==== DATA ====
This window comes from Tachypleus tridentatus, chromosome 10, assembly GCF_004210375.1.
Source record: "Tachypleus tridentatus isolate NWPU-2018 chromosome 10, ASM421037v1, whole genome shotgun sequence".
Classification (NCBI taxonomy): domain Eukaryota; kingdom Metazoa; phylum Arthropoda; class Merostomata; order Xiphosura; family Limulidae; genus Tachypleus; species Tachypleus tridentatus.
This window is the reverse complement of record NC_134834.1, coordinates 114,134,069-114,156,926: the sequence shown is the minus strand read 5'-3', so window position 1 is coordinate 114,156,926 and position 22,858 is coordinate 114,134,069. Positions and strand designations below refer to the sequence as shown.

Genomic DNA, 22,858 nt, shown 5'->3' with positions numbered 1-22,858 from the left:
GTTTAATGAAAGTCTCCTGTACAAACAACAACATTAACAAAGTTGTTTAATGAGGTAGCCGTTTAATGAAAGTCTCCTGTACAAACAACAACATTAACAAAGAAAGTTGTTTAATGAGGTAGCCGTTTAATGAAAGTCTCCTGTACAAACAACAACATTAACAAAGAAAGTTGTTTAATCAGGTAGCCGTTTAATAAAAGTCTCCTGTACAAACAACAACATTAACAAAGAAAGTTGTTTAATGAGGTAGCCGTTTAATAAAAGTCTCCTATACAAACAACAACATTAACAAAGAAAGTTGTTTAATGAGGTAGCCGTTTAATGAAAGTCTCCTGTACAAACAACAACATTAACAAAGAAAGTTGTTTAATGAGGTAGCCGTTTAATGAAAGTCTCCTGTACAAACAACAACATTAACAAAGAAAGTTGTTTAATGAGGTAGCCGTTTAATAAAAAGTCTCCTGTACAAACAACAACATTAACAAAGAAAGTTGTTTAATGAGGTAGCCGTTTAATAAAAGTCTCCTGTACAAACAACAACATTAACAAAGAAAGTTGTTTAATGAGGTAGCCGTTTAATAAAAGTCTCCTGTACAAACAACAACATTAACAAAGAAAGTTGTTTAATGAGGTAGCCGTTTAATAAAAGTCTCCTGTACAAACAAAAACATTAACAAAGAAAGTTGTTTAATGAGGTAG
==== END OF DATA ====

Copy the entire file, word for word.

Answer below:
This window comes from Tachypleus tridentatus, chromosome 10, assembly GCF_004210375.1.
Source record: "Tachypleus tridentatus isolate NWPU-2018 chromosome 10, ASM421037v1, whole genome shotgun sequence".
Classification (NCBI taxonomy): domain Eukaryota; kingdom Metazoa; phylum Arthropoda; class Merostomata; order Xiphosura; family Limulidae; genus Tachypleus; species Tachypleus tridentatus.
This window is the reverse complement of record NC_134834.1, coordinates 114,134,069-114,156,926: the sequence shown is the minus strand read 5'-3', so window position 1 is coordinate 114,156,926 and position 22,858 is coordinate 114,134,069. Positions and strand designations below refer to the sequence as shown.

Genomic DNA, 22,858 nt, shown 5'->3' with positions numbered 1-22,858 from the left:
GTTTAATGAAAGTCTCCTGTACAAACAACAACATTAACAAAGTTGTTTAATGAGGTAGCCGTTTAATGAAAGTCTCCTGTACAAACAACAACATTAACAAAGAAAGTTGTTTAATGAGGTAGCCGTTTAATGAAAGTCTCCTGTACAAACAACAACATTAACAAAGAAAGTTGTTTAATCAGGTAGCCGTTTAATAAAAGTCTCCTGTACAAACAACAACATTAACAAAGAAAGTTGTTTAATGAGGTAGCCGTTTAATAAAAGTCTCCTATACAAACAACAACATTAACAAAGAAAGTTGTTTAATGAGGTAGCCGTTTAATGAAAGTCTCCTGTACAAACAACAACATTAACAAAGAAAGTTGTTTAATGAGGTAGCCGTTTAATGAAAGTCTCCTGTACAAACAACAACATTAACAAAGAAAGTTGTTTAATGAGGTAGCCGTTTAATAAAAAGTCTCCTGTACAAACAACAACATTAACAAAGAAAGTTGTTTAATGAGGTAGCCGTTTAATAAAAGTCTCCTGTACAAACAACAACATTAACAAAGAAAGTTGTTTAATGAGGTAGCCGTTTAATAAAAGTCTCCTGTACAAACAACAACATTAACAAAGAAAGTTGTTTAATGAGGTAGCCGTTTAATAAAAGTCTCCTGTACAAACAAAAACATTAACAAAGAAAGTTGTTTAATGAGGTAG